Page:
Home Buying in Northborough>Question Details

Emily, Home Buyer in Northborough, MA

Is it legal for a realtor to show up at someone's home and badger them into signing them on as a buyer agent?

Asked by Emily, Northborough, MA Tue Jun 9, 2009

My Mom and Dad are 79. They have contemplated buying a new house. A realtor who has an office near them showed them several properties several months ago. They have not contacted the agent since. Then out of no where the agent shows up at their house and spends over two hours badgering my Mom and Dad until they sign papers making her their sole buyer agent. Isn't this kind of practice illegal? Shame on Coldwell Banker!

Help the community by answering this question:

Answers

13
Is it legal? It is not illegal, but is it wrong, totally inappropriate and out of line? Hell yes! However, I would suggest that no one can make someone do anything they do not want to do. Of course, I am not talking about waterboarding or holding a loaded gun to your head. I have clients that are well over 79 years old and they are still very acute, even savvier than some x-gener’s I know. So I think you would need to elucidate as to your meaning of ‘badger’. Pitching one’s services is something most agents do, be they seller or buyer agents. This is a very competitive business, but experienced professionals know that the hard sell does not work. No one likes to be ‘sold’, and being pushy will actually drive most people in the opposite direction. I would suggest you have your parents write a letter to the agent’s principal stating their displeasure and asking to be released from the agreement. I would bet the agreement will be nullified and from now on your parents can tell anyone soliciting them to speak to you first. There are a lot of very good responses to your question, I am just adding M2C. Also, some licensees present the Mandatory Agency Disclosure form as being a contract; it is not.
Web Reference: http://www.SplitRockRE.com
0 votes Thank Flag Link Wed Sep 2, 2009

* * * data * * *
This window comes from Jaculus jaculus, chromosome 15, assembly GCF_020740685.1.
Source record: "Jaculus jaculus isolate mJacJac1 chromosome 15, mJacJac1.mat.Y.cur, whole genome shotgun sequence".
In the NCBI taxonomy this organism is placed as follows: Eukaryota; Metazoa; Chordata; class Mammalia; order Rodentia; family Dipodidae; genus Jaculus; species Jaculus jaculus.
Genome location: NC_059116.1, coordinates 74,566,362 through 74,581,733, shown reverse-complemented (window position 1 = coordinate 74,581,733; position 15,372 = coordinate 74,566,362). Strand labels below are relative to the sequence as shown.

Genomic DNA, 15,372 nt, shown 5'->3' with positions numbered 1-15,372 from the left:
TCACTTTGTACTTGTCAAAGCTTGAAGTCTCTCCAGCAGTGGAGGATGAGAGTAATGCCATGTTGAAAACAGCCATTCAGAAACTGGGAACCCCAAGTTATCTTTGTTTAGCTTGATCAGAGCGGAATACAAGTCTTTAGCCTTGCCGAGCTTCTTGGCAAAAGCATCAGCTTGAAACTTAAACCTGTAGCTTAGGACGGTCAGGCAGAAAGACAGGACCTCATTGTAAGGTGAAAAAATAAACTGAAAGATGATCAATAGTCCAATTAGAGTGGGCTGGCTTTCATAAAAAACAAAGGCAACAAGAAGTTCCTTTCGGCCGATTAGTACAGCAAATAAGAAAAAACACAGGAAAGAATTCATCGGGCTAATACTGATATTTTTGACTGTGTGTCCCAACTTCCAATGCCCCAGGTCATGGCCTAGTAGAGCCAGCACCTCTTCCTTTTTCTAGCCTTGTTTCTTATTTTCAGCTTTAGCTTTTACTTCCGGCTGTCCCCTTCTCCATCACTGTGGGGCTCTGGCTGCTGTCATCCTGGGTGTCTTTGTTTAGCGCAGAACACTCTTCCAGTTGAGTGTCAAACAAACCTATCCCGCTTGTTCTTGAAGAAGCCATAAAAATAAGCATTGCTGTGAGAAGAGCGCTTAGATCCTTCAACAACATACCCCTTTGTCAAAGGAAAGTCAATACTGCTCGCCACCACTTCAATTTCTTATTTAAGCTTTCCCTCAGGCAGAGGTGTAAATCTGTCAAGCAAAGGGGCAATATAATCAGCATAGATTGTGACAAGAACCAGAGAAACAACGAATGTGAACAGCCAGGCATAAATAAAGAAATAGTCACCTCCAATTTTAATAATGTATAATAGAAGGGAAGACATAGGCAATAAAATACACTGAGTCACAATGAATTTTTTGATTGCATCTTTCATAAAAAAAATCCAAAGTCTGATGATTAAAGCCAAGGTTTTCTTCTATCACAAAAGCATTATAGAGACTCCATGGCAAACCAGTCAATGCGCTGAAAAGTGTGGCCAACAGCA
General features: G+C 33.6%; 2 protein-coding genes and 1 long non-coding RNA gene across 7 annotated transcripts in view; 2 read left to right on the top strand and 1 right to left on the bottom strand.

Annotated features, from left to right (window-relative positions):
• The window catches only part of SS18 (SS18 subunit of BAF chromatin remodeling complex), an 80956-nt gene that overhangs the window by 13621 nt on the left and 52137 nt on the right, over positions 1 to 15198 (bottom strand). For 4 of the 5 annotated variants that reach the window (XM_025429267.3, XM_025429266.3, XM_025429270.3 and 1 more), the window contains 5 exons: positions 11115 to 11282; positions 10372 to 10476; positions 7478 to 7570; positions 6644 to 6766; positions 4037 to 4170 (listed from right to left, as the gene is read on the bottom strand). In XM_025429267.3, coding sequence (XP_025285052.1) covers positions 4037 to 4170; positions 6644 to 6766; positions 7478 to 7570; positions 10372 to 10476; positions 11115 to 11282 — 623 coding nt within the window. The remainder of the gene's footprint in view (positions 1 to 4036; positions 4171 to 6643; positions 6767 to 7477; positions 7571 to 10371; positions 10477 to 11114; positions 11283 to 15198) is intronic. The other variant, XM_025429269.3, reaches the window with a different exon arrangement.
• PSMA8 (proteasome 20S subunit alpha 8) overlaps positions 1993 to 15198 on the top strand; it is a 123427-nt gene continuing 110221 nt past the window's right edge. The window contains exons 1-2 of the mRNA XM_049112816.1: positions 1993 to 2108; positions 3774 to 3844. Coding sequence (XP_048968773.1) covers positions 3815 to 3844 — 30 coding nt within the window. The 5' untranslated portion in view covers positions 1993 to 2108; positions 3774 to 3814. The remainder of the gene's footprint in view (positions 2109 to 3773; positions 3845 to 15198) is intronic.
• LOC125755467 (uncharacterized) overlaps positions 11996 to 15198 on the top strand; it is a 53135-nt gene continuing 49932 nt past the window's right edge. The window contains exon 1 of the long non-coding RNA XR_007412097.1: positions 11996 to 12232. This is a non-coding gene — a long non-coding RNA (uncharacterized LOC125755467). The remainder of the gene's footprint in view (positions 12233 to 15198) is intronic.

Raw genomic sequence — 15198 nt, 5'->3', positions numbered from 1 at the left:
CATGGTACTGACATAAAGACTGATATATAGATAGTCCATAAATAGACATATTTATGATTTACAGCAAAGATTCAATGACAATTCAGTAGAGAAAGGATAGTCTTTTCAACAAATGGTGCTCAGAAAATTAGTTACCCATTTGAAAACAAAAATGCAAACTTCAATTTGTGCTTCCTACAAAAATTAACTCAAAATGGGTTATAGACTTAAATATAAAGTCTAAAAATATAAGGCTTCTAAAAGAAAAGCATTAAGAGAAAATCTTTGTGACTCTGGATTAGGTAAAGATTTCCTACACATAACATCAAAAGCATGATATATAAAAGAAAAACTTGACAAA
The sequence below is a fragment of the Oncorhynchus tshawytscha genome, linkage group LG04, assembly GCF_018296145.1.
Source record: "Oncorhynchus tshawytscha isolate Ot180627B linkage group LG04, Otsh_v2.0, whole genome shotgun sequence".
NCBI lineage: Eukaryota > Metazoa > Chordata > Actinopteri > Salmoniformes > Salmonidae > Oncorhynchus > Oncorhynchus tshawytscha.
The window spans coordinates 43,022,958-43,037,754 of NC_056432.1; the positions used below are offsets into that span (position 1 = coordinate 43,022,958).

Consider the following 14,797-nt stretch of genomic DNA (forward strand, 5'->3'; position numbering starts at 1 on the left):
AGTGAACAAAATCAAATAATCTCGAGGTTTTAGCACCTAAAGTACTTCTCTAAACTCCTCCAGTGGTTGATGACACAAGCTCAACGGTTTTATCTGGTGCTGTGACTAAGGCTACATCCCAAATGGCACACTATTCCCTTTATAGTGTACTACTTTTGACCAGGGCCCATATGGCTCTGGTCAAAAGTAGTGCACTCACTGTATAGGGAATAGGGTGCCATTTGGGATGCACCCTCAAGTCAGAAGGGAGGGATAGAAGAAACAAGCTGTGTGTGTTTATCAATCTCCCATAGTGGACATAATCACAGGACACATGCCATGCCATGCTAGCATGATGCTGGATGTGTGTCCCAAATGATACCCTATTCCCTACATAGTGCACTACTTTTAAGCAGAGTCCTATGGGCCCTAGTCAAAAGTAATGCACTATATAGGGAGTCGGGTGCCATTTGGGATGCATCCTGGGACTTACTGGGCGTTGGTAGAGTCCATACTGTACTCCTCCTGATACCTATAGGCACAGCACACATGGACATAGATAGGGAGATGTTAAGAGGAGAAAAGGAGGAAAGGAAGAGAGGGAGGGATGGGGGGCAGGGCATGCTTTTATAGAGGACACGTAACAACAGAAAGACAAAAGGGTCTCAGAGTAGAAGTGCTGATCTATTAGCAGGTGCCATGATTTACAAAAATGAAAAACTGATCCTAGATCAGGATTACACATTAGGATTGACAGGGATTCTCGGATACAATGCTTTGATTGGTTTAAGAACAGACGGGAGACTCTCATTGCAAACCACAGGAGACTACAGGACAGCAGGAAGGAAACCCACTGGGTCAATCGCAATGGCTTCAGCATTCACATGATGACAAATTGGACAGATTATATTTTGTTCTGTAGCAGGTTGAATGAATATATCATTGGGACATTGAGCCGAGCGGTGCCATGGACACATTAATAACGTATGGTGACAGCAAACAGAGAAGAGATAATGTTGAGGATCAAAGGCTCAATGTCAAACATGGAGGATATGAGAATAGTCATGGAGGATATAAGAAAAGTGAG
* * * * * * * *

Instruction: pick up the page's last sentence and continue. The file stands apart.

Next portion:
Shame on them ruining the reputation of all outstanding agents abroad! Call or write/email the agents broker and complain. Also file a complaint with the agents board of Realtors and the Massachusetts
Licensure Board. Here is the link
http://www.mass.gov/?pageID=ocamodulechunk&L=4&L0=Ho…

Please file the complaints as this kind of behavior makes it very hard for genuine agents to change the perception. Hopefully filing complaints will get this agent out of the business so it doesn’t happen to other consumers!

Good Luck...feel free to contact me for any ethical non pressured RE information!
annmariebelair@comcast.net
my blog: http://www.annmariesblog.com
(508)523-2676 cell/text
0 votes Thank Flag Link Tue Jun 30, 2009
Hi Emily,

So sorry to hear your story about your Mom and Dad. Please do not judge all of us realtors on the action of one agent. Standard practice for what is asked of us when we first meet a client and show them a property is to have them sign an Agency Disclosure Form, which basically states the definition and responsibilities of a Buyer's Agent, Seller's Agent, and a Dual Agent - that's it. If the client refuses to sign this document, they need to check off the statement at the bottom saying so. There is another contract called the Buyer's Agency Contract, which then goes into certain terms stating that the buyer will work with us exclusively, having us as their Buyer's Agent, and for a certain period of time as stated in the contract and agreed between both parties. This is more binding in that it is an agreed contract between both buyer and agent, but can still be terminated within reason.

That being said, I always present the Agency Disclosure form to buyers I work with on our first meeting so they understand how I would work as their Buyer's Agent. I ask them to sign it so as to give me a fair chance to see how we would work together to find them a home. If people refuse to sign it (which most don't), then to me, that tells me that maybe they won't be as loyal to want to work with me in the future, so maybe I shouldn't put as much time in with them either. If I am going to be loyal to them in helping them find a home, I would expect the same chance in return from the buyers. Then if we're not a good fit for each other and they wish to work with someone else (or maybe I decide we're not the right fit), then we part ways.

Now, I am curious about one thing here - why did your parents not contact the agent again after showing them multiple properties months ago? Did they not like the way the agent was working with them or maybe wasn't showing them the homes they wanted to see? In any case, the agent shouldn't have gone to the home and made your parents feel uncomfortable about signing any documents that really should have been presented upfront and in a more professional and explained manner. I'd write up a complaint against the agent and submit it to the Broker of the office, as well as to the Worcester Realtor's Association. Again, what the agent did was probably not "illegal" but it definitely wasn't most ethical!